When I was growing up, Tucson seemed small and conservative. Then college took me to Bible-belt Indiana and I discovered what small and conservative truly is. In hindsight, I’d have been hard pressed to pick a worse fit for me than Purdue, culturally and socially, but it was crucial for galvanizing me politically.
Arriving on this strange new planet was a shock, and my worldview didn’t survive first contact. The first thing that hit me were the gender dynamics. It turns out I had grown up in an unusually egalitarian environment. I held my own in sports with the guys. My grandmother had a PhD. My high school Calc II class had more girls than boys. Then I met so many young women who were held back, put down, and put in boxes because of their gender. This was my first galvanizing moment, realizing that being feminist wasn’t a bad thing. And that I was one.
Next I found out the Grand Wizard lived 20 miles down the road. The Grand Wizard! Truly, I was gobsmacked. I didn’t know the KKK even still existed. In History class, we were taught there was slavery (bad) followed by Jim Crow (also very bad). Then came a Civil Rights Act (good!) and they all lived happily ever after. In the way of sheltered white folks everywhere, I accepted the fairy tale at face value. Unsurprisingly, racism there was bad. Really bad. Once I started looking, it was unmissable.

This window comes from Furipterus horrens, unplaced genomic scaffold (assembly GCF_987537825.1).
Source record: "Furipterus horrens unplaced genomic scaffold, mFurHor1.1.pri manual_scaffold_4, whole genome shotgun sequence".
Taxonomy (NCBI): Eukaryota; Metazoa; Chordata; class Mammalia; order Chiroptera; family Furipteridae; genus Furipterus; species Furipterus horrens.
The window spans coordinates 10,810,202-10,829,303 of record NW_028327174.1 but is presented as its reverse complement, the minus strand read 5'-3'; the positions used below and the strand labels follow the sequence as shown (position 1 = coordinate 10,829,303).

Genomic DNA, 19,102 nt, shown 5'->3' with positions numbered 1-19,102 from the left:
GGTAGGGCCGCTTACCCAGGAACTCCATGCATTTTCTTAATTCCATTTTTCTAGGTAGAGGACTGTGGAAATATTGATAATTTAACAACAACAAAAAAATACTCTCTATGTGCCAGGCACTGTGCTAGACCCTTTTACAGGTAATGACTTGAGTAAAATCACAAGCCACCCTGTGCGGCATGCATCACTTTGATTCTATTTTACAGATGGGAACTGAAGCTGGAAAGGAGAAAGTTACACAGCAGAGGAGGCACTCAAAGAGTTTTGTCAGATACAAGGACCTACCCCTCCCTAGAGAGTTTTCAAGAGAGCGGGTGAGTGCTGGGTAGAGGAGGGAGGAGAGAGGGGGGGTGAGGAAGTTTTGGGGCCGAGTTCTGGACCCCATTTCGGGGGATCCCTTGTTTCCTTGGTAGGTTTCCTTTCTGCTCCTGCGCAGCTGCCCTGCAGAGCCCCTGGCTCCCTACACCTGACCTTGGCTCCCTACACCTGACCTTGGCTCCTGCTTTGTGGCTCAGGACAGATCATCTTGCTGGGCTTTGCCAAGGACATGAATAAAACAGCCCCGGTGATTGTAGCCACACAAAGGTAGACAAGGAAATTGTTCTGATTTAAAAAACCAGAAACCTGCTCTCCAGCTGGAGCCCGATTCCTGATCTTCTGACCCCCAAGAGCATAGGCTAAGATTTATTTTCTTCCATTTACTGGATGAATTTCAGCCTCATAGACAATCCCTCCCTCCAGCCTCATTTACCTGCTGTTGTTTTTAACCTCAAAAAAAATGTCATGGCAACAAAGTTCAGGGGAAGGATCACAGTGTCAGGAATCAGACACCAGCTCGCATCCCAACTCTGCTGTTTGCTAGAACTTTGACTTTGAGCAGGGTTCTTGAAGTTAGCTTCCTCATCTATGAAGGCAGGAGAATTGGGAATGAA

It didn’t take long to dismantle much of what I had believed. And it boiled down to one thing: I learned that life wasn’t fair.
This is crucial to understanding conservative views, at least in that less incendiary time. If life is fundamentally fair, then there is no need for affirmative action. No need for regulation. No need for welfare. If life is fair, success and failure are earned. Poor people did something wrong, or didn’t do enough, and it’s on them to fix it. If someone is successful, they must have done something smart or good, and deserve to keep the spoils. This is part and parcel of the American Dream.
Obviously, the fact that I needed to learn all this shows what kind of well-off bubble I was raised in. But once I started to see systemic biases and inequality and how they shaped people’s lives — and, let’s be honest, I had barely scratched the surface — I could no longer hang with a party that insisted hard work was enough.
These were the Clinton years, giving me an easy bridge to a moderate, welfare-to-work, capitalistic Democratic Party. It took a few years to identify as a Democrat, but I was on my way. The Republican position felt too heartless.
But there are still more big revelations on the horizon for me, including the criminal justice system and the failings of the market. Continued in Part III